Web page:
Figure 6.9 Shallower than 2500 m, liquid CO. is less dense than sea water, and thus tends to float upward. Deeper than 3000 m, liquid CO. is denser than sea water, and thus tends to sink downwards. Between these two depths, the behaviour can vary with location (depending mostly on temperature) and CO. can be neutrally buoyant (neither rises nor falls). Conditions shown for the northwest Atlantic Ocean.
Figure 6.8 CO. sea water phase diagram. CO. is stable in the liquid phase when temperature and pressure (increasing with ocean depth) fall in the region below the blue curve; a gas phase is stable under conditions above the blue dashed line. In contact with sea water and at temperature and pressure in the shaded region, CO. reacts with sea water to from a solid ice-like hydrate CO.6H.O. CO. will dissolve in sea water that is not saturated with CO.. The red line shows how temperature varies with depth at a site off the coast of California; liquid and hydrated CO. can exist below about 400 m (Brewer et al., .004).
Figure 6.10 Liquid CO. released at 3600 metres initially forms a liquid CO. pool on the sea floor in a small deep ocean experiment (upper picture). In time, released liquid CO. reacts with sea water to form a solid CO. hydrate in a similar pool (lower picture).
3000 m, liquid CO2 is denser than the surrounding sea water and sinks. CO2 nozzles could be engineered to produce large droplets that would sink to the sea floor or small droplets that would dissolve in the sea water before contacting the sea floor. Natural ocean mixing and droplet motion are expected to prevent concentrations of dissolved CO2 from approaching saturation, except near liquid CO2 that has been intentionally placed in topographic depressions on the sea floor.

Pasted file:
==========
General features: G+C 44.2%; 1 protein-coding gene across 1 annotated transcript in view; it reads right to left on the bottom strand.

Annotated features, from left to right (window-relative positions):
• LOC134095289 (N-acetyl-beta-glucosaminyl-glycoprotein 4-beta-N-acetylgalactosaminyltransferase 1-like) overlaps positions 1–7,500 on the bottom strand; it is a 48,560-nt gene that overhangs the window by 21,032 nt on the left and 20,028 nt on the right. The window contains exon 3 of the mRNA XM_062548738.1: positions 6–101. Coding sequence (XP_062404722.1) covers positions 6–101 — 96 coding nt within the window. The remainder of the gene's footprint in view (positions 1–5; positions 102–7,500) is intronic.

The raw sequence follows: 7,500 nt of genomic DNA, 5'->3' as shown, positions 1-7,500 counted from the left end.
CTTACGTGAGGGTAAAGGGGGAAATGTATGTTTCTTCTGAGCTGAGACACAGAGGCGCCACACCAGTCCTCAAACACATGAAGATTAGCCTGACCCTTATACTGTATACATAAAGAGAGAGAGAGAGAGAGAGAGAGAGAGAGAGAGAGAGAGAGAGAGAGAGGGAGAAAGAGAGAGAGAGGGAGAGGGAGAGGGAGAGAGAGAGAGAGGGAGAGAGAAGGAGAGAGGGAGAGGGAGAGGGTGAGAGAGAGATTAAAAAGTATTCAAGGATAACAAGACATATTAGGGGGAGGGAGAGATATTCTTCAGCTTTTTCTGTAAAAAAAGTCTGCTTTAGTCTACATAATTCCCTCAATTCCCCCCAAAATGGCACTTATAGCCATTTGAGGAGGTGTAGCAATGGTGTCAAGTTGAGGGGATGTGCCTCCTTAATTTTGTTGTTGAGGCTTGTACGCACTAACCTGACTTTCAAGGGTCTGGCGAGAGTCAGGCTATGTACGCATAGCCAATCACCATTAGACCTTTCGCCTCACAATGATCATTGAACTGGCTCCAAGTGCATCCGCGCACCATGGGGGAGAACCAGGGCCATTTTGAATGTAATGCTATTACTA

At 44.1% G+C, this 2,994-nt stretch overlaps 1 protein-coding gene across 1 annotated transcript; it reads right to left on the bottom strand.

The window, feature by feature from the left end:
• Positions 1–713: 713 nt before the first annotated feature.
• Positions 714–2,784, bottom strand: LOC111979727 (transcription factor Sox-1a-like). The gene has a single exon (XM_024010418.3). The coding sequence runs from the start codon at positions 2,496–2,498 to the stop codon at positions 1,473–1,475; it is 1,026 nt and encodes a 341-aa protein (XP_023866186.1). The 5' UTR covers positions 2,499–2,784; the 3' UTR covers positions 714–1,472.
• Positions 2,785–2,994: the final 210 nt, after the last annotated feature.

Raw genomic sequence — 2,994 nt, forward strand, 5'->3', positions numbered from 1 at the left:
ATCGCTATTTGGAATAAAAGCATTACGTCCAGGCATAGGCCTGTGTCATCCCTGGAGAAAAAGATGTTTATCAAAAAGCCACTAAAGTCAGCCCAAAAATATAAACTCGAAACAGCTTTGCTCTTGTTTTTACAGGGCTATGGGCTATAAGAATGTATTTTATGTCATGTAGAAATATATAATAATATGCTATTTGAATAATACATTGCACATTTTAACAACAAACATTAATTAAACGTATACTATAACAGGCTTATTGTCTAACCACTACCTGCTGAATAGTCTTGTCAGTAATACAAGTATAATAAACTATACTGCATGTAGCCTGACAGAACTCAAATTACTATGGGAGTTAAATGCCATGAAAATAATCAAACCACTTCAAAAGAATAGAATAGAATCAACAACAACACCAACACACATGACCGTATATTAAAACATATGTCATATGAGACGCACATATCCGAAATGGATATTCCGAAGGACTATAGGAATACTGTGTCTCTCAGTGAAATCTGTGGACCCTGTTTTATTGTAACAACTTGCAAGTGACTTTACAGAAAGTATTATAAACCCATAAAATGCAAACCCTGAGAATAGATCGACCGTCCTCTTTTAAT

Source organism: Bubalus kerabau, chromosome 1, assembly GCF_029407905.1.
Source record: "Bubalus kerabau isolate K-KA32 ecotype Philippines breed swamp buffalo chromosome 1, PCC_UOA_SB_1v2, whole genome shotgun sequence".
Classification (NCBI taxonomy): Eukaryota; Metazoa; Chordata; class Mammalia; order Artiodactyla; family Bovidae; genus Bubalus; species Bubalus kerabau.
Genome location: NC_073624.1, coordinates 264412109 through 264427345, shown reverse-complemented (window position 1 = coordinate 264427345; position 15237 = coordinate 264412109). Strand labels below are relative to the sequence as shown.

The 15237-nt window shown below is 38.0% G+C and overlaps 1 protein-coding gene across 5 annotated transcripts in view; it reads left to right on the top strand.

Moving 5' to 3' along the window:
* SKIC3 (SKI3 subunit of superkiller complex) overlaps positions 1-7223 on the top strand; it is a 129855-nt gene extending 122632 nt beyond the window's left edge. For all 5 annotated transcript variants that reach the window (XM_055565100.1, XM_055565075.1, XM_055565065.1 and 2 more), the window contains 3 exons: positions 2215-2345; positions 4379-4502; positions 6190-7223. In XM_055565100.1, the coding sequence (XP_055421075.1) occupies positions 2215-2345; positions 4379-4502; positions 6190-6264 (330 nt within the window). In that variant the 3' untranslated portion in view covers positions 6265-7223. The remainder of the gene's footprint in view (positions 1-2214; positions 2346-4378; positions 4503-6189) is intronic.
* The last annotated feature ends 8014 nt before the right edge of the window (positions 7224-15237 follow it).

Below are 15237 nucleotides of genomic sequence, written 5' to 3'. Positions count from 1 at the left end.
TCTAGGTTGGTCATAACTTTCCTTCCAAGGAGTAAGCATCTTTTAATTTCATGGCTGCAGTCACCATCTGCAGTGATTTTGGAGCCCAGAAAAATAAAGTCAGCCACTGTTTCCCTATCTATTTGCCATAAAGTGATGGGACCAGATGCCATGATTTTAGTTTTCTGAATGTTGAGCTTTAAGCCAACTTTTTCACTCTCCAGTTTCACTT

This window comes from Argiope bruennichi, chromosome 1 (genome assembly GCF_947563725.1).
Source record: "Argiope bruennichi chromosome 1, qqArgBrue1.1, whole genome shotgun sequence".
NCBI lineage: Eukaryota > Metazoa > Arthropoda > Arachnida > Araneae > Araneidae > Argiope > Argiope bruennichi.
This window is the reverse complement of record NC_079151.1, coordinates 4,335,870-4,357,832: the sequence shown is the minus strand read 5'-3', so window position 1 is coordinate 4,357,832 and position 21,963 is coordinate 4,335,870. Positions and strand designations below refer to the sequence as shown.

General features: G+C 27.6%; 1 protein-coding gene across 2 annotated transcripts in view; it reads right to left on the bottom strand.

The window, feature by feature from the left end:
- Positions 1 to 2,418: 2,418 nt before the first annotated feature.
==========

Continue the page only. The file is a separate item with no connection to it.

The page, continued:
Solid. Solid CO2 is denser than sea water and thus would tend to sink. Solid CO2 surfaces would dissolve in sea water at a speed of about 0.2 cm hr-1 (inferred from Aya et al., 1997). Thus small quantities of solid CO2 would dissolve completely before reaching the sea floor; large masses could potentially reach the sea floor before complete dissolution.
Hydrate. CO2 hydrate is a form of CO2 in which a cage of water molecules surrounds each molecule of CO2. It can form in average ocean waters below about 400 m depth. A fully formed crystalline CO2 hydrate is denser than sea water and will sink (Aya et al., 2003). The surface of this mass would dissolve at a speed similar to that of solid CO2, about 0.2 cm hr-1 (0.47 to 0.60 ^m s1; Rehder et al, 2004; Teng et al, 1999), and thus droplets could be produced that either dissolve completely in the sea water or sink to the sea floor. Pure CO2 hydrate is a hard crystalline solid and will not flow through a pipe; however a paste-like composite of hydrate and sea water may be extruded (Tsouris et al., 2004), and this will have a dissolution rate intermediate between those of CO2 droplets and a pure CO2 hydrate.
18.104.22.168 Behaviour of injected CO2 in the near field:
CO2-rich plumes As it leaves the near field, CO2 enriched water will reside at a depth determined by its density. The oceans are generally stably stratified with density increasing with depth. Parcels of water tend to move upward or downward until they reach water of the same density, then there are no buoyancy forces to induce further motion.
The dynamics of CO2-rich plumes determine both the depth at which the CO2 leaves the near-field environment and the amount of initial dilution (and consequently the amount of pH change). When CO2 is released in any form into seawater, the CO2 can move upward or downward depending on whether the CO2 is less or more dense than the surrounding seawater. Drag forces transfer momentum from the CO2 droplets to the surrounding water column producing motion in the adjacent water, initially in the direction of droplet motion. Simultaneously, the CO2 dissolves into the surrounding water, making the surrounding water denser and more likely to sink. As the CO2-enriched water moves, it mixes with surrounding water that is less enriched in CO2, leading to additional dilution and diminishing the density contrast between the CO2-enriched water and the surrounding water.
CO2 releases could be engineered to produce CO2 plumes with different characteristics (Chen et al., 2003; Sato and Sato, 2002; Alendal and Drange, 2001; Crounse et al, 2001; Drange et al., 2001; Figure 6.11). Modelling studies indicate that pH
Droplet concentration (kgCOj m"3)
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